Each of the 12 articles that were selected for the review was summarized in a table that shows; Location, study design, intervention used, strength and weakness, reliability and validity of article, and the main results and outcomes. The summarized tables are tabulated in the appendix of this paper (see appendix A)

Study Design

The analyzed studies used a range of designs to evaluate the frequency of child abuse and awareness about different child maltreatment types in the GCC countries. All works used quantitative design while they relied heavily on the results of questionnaires and statistics. Ten studies were of the quantitative cross-sectional design on either the target population (abused children) or caregivers and professionals working with children and adolescents. Two studies used the retrospective design to explore family profiles of child maltreatment (Al-Ateeqi et al., 2002) and child disciplining in Qatar and Palestine (Eldeeb et al., 2016). In addition, one study was a descriptive exploratory that used the correlational design to find connections between child maltreatment and other specified variables (Elarousy & Al-Jadaani, 2013).


Interventions used to assess the knowledge, awareness and detection of child maltreatment varied between using self-administered questionnaires conducted by researchers to capture the needed aspects of the issue, or using the ISPCAN Child Abuse Screening Tool that was developed by the experts of the Switzerland International Society for the Prevention of Child Abuse and Neglect (2017). It’s a well structured and widely used child abuse screening tool that has different versions; two versions were used: ICAST-CH child version that was used with children, and ICAST-R the retrospective version that was offered to young adults. Some of the researchers conducted in-depth examination of medical literature, case-reports, and hospital data (Al-Mahroos, 2007). Multiple data analysis methods were used in the study of information from Child Protection Centre in King Abdulaziz Medical City (Almuneef, Alghamdi, & Saleheen, 2016). The reliability of questionnaires was measured by Cronbach’s alpha.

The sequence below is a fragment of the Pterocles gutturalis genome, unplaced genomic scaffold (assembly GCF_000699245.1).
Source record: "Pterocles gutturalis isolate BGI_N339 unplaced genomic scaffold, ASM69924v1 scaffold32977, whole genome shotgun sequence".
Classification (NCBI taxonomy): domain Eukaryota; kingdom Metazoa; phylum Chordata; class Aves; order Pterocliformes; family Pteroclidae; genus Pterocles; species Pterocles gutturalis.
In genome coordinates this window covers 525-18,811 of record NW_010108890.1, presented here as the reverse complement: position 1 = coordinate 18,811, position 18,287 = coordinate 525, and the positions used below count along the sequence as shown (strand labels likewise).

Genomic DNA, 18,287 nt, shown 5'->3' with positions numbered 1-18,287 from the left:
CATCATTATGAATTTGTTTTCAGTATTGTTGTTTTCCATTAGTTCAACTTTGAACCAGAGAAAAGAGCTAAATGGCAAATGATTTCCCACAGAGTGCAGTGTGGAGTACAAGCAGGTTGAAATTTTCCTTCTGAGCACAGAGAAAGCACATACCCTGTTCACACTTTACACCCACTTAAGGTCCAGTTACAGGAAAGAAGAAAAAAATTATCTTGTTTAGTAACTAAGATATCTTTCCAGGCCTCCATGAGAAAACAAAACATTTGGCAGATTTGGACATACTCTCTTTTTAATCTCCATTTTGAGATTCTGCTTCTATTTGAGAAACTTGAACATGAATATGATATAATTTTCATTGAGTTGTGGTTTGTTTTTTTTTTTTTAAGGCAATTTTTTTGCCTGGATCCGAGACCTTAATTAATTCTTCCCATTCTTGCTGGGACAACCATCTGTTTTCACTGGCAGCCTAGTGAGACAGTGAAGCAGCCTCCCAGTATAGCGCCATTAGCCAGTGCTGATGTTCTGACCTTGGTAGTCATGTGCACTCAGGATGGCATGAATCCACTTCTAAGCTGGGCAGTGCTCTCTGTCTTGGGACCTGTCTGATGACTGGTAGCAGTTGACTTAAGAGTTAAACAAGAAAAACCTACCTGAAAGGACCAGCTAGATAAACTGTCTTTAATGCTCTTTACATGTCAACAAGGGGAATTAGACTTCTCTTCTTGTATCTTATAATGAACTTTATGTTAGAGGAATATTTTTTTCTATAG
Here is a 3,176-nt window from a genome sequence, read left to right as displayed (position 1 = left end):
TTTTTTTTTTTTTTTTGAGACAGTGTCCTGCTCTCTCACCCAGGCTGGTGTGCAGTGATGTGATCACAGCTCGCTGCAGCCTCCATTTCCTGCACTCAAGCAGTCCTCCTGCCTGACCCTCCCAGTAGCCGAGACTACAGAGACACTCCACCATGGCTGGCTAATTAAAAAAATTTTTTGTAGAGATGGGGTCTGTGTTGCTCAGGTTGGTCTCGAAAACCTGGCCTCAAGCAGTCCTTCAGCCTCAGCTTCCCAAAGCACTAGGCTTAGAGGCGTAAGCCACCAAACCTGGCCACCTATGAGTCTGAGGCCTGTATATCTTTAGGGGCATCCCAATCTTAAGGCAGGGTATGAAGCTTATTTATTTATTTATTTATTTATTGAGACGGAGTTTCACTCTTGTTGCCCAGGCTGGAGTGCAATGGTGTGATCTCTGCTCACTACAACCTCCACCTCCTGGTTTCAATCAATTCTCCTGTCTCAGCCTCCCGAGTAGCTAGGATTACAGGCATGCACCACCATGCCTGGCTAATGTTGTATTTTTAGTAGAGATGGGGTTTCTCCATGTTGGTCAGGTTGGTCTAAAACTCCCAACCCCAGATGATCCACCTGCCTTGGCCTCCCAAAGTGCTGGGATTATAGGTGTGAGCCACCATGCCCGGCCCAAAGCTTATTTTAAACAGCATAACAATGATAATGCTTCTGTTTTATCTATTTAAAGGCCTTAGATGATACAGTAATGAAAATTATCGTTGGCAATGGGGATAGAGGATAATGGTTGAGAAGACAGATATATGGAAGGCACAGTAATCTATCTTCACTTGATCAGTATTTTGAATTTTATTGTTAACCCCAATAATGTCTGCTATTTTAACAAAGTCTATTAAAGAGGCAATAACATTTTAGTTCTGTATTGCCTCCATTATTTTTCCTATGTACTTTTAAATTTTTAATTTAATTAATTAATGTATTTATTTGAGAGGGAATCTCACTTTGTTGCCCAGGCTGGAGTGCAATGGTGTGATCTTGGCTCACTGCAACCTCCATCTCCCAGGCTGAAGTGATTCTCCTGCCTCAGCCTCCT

Study Location

All of the studies were located in one of GCC countries. Five of the articles were done in Saudi Arabia (Al-Eissa, et al, 2016; Almuneef et al., 2016; Elarousy & Al-Jadaani, 2013; Al Buhairan, Inam, Al Eissa, Noor, & Almuneef, 2011; Mogaddam et al., 2016), four were done in Kuwait (Al-Ateeqi et al., 2002; Al-Moosa et al., 2003; Qasem, Mustafa, Kazem, & Shah 1998; Al-Fayez, Ohaeri, & Gado, 2012), one was conducted in Qatar (Eldeeb el al, 2016), one from United Arab Emirates ( Al-Amad, Awad, Al-Farsi, & Elkhaled, 2016), and one was about couple countries of the Arab peninsula that includes number of GCC countries (Al-Mahroos,2007).

Study Participants

From the twelve articles, four studies focused on children and young adults who had experience child maltreatment, neglect or abuse. One article focused on parents of abused kids, and three studies main concern was finding child abuse cases from medical files of certain hospitals in countries. Furthermore, four studies focused on professionals who work closely with abused children; school teachers, paediatricians, and dentists.